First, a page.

This video is a segment from the Switch Energy Project focusing on energy security. Switch Energy Project is a multi-pronged effort designed to build a balanced national understanding of energy.

The NOAA Sea Level Trends map illustrates U.S. regional and some international trends in sea level, with arrows representing the direction and magnitude of change. Students can investigate sea level changes around the U.S. and some worldwide using an interactive map interface with supporting data plots and tables.

This video from the U.S. National Academies summarizes the energy challenges the United States faces, including the technological challenges, and the need for changes in consumption and in energy policy.

This is a basic animation/simulation with background information about the greenhouse effect by DAMOCLES. The animation has several layers to it that allow users to drill into more detail about the natural greenhouse effect and different aspects of it, including volcanic aerosols and human impacts from burning fossil fuels.

Video and animations of sea level from NASA's Climate website. Since 1992, NASA and CNES have studied sea surface topography as a proxy for ocean temperatures. NASA Missions TOPEX/Poseidon, Jason 1 and Jason 2 have been useful in predicting major climate, weather, and geologic events including El Nino, La Nina, Hurricane Katrina, and the Indian Ocean Tsunami.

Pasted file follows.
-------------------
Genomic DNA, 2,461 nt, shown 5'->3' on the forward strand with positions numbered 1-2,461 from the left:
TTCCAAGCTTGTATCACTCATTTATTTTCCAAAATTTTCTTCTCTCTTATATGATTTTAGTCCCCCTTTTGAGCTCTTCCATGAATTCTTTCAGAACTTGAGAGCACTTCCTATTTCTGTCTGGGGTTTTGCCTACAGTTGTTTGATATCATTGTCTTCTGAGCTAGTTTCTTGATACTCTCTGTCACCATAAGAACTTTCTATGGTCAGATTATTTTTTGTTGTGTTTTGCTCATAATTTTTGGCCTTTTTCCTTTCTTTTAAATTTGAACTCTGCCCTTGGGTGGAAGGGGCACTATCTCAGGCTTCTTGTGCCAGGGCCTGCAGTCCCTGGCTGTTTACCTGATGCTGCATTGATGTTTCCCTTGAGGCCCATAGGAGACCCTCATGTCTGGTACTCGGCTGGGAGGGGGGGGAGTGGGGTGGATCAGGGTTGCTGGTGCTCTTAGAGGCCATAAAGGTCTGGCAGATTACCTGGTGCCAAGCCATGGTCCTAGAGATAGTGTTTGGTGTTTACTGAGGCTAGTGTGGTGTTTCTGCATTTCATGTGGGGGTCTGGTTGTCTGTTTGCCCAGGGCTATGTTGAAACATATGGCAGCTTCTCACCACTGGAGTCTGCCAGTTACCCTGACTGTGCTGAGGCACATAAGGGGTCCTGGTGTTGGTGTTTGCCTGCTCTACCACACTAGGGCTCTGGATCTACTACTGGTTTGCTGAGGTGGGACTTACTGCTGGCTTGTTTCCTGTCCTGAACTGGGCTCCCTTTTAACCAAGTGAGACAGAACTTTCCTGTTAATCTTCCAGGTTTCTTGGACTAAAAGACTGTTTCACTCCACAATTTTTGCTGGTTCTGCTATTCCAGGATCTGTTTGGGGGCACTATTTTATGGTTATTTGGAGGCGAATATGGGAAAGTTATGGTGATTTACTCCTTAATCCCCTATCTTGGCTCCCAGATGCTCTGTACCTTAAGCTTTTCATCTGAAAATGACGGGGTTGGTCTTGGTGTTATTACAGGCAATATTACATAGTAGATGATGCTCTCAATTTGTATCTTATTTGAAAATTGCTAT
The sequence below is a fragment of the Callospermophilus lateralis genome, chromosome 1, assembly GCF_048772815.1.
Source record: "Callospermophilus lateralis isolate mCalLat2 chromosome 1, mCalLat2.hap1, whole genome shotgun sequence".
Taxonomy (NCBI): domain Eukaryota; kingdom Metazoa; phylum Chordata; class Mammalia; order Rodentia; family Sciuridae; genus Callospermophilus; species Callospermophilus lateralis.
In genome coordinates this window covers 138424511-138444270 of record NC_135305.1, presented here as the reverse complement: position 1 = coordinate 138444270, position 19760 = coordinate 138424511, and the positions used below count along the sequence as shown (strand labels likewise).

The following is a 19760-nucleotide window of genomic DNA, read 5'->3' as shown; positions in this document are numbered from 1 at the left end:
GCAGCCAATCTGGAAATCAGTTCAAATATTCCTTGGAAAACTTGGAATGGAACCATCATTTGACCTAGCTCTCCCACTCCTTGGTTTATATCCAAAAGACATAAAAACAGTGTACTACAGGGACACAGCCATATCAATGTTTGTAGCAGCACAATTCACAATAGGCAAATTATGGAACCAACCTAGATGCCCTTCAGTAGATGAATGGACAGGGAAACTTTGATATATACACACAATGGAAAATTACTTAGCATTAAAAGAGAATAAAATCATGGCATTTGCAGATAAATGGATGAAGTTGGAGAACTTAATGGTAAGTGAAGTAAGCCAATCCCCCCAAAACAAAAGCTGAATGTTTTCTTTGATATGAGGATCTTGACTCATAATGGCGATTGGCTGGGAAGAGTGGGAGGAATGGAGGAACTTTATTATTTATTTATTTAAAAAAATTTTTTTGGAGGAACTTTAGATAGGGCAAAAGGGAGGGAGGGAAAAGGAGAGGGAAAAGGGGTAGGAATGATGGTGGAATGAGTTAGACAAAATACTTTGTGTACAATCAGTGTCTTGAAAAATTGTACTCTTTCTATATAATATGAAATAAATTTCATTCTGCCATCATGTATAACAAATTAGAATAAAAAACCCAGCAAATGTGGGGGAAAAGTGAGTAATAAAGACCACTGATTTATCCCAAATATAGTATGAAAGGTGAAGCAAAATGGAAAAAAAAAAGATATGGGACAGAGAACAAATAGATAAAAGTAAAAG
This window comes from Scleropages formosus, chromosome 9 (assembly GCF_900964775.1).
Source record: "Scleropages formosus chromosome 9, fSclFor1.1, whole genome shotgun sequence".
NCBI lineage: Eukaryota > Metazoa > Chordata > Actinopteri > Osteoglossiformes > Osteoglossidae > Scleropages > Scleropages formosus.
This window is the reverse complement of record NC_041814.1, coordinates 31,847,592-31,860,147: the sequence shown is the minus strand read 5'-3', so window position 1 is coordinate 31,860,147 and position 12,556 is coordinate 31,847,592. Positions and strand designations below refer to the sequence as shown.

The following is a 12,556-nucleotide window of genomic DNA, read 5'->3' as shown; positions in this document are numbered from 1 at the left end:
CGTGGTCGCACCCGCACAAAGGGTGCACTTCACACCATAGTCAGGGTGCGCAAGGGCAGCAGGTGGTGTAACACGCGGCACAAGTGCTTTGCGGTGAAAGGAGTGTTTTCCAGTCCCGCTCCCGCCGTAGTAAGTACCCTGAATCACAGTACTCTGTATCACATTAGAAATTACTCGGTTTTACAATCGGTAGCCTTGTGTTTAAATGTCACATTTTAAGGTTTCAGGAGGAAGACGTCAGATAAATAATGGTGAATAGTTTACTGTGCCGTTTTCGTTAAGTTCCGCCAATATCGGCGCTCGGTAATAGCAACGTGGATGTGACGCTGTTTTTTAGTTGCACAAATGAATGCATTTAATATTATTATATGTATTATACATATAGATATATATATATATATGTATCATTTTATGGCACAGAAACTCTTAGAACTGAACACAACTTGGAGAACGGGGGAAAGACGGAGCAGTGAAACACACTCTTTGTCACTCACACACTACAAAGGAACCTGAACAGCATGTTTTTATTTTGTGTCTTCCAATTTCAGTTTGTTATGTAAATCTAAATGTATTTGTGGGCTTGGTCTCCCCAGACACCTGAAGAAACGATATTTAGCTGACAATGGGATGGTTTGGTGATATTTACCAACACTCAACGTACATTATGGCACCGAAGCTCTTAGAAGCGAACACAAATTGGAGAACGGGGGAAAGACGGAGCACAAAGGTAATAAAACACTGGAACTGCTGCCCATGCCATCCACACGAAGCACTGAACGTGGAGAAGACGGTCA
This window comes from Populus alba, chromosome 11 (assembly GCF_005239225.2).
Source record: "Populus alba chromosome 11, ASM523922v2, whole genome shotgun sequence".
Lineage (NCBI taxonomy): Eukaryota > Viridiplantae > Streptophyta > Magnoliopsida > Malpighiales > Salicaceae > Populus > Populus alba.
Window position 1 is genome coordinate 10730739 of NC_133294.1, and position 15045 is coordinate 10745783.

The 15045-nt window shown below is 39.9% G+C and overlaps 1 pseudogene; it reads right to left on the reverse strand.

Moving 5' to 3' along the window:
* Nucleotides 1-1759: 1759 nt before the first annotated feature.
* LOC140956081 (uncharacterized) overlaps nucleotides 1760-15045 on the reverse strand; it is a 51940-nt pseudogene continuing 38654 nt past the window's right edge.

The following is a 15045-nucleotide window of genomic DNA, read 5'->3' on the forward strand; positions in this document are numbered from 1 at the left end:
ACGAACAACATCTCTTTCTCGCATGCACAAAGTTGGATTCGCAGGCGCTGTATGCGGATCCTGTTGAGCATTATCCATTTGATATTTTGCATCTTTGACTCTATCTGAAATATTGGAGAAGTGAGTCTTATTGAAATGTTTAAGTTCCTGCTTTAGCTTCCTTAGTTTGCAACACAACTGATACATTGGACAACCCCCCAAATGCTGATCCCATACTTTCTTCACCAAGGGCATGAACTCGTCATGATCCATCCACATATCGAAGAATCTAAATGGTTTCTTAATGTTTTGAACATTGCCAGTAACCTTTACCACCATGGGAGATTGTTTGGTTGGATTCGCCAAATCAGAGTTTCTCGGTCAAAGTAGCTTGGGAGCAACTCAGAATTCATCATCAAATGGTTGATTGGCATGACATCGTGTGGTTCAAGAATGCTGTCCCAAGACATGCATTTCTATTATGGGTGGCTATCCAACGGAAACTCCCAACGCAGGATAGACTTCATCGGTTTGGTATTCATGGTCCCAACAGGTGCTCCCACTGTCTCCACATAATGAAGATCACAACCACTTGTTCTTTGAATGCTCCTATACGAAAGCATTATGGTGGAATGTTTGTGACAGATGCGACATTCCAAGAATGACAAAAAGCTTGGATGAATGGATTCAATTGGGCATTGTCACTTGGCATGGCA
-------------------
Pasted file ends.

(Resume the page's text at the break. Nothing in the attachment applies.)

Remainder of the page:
This video introduces the concept of daylighting - the use of windows or skylights for natural lighting and temperature regulation - and how it is a building strategy that can save operating costs for homeowners and businesses.

This activity challenges students to try and meet the world's projected energy demand over the next century, decade by decade, by manipulating a menu of available energy sources in the online Energy lab simulator all while keeping atmospheric CO2 under a target 550ppm.

This carbon calculator, developed by the EPA, guides students in calculating their carbon footprint and then using that information to make decisions about how to reduce their carbon emissions.

This is a figure from the 2007 IPCC Assessment Report 4 on atmospheric concentrations of carbon dioxide, methane and nitrous oxide over the last 10,000 years (large panels) and since 1750 (inset panels).

This interactive visualization from the NASA Earth Observatory website compares Arctic sea ice minimum extent from 1984 to that of 2012.